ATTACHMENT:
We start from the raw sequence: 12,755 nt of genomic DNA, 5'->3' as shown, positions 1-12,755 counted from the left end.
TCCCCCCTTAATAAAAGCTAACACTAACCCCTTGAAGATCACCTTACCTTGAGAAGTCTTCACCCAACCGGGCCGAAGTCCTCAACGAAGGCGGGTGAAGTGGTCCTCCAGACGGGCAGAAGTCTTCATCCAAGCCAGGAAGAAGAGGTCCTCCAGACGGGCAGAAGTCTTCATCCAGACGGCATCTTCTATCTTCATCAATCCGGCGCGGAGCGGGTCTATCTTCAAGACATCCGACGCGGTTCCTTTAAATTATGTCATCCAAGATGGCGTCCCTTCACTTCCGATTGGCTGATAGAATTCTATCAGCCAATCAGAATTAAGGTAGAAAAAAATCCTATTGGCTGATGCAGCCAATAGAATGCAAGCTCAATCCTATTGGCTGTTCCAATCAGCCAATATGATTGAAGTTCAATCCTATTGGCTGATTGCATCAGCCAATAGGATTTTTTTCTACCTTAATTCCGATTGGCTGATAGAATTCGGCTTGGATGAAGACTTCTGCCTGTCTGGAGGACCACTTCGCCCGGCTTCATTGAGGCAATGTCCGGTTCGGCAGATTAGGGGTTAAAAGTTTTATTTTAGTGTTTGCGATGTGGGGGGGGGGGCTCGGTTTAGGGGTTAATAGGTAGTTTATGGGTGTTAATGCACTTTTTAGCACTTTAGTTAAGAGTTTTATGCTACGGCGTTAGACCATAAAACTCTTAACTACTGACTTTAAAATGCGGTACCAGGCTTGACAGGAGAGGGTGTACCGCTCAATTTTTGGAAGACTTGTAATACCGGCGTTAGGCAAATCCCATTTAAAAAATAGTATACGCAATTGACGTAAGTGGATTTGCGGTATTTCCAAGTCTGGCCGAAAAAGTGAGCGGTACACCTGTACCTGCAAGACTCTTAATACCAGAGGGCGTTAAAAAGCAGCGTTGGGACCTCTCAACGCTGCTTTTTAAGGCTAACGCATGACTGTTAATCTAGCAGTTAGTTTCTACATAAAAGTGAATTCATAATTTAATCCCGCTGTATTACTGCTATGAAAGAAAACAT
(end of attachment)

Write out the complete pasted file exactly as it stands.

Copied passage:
We start from the raw sequence: 12,755 nt of genomic DNA, 5'->3' as shown, positions 1-12,755 counted from the left end.
TCCCCCCTTAATAAAAGCTAACACTAACCCCTTGAAGATCACCTTACCTTGAGAAGTCTTCACCCAACCGGGCCGAAGTCCTCAACGAAGGCGGGTGAAGTGGTCCTCCAGACGGGCAGAAGTCTTCATCCAAGCCAGGAAGAAGAGGTCCTCCAGACGGGCAGAAGTCTTCATCCAGACGGCATCTTCTATCTTCATCAATCCGGCGCGGAGCGGGTCTATCTTCAAGACATCCGACGCGGTTCCTTTAAATTATGTCATCCAAGATGGCGTCCCTTCACTTCCGATTGGCTGATAGAATTCTATCAGCCAATCAGAATTAAGGTAGAAAAAAATCCTATTGGCTGATGCAGCCAATAGAATGCAAGCTCAATCCTATTGGCTGTTCCAATCAGCCAATATGATTGAAGTTCAATCCTATTGGCTGATTGCATCAGCCAATAGGATTTTTTTCTACCTTAATTCCGATTGGCTGATAGAATTCGGCTTGGATGAAGACTTCTGCCTGTCTGGAGGACCACTTCGCCCGGCTTCATTGAGGCAATGTCCGGTTCGGCAGATTAGGGGTTAAAAGTTTTATTTTAGTGTTTGCGATGTGGGGGGGGGGGCTCGGTTTAGGGGTTAATAGGTAGTTTATGGGTGTTAATGCACTTTTTAGCACTTTAGTTAAGAGTTTTATGCTACGGCGTTAGACCATAAAACTCTTAACTACTGACTTTAAAATGCGGTACCAGGCTTGACAGGAGAGGGTGTACCGCTCAATTTTTGGAAGACTTGTAATACCGGCGTTAGGCAAATCCCATTTAAAAAATAGTATACGCAATTGACGTAAGTGGATTTGCGGTATTTCCAAGTCTGGCCGAAAAAGTGAGCGGTACACCTGTACCTGCAAGACTCTTAATACCAGAGGGCGTTAAAAAGCAGCGTTGGGACCTCTCAACGCTGCTTTTTAAGGCTAACGCATGACTGTTAATCTAGCAGTTAGTTTCTACATAAAAGTGAATTCATAATTTAATCCCGCTGTATTACTGCTATGAAAGAAAACAT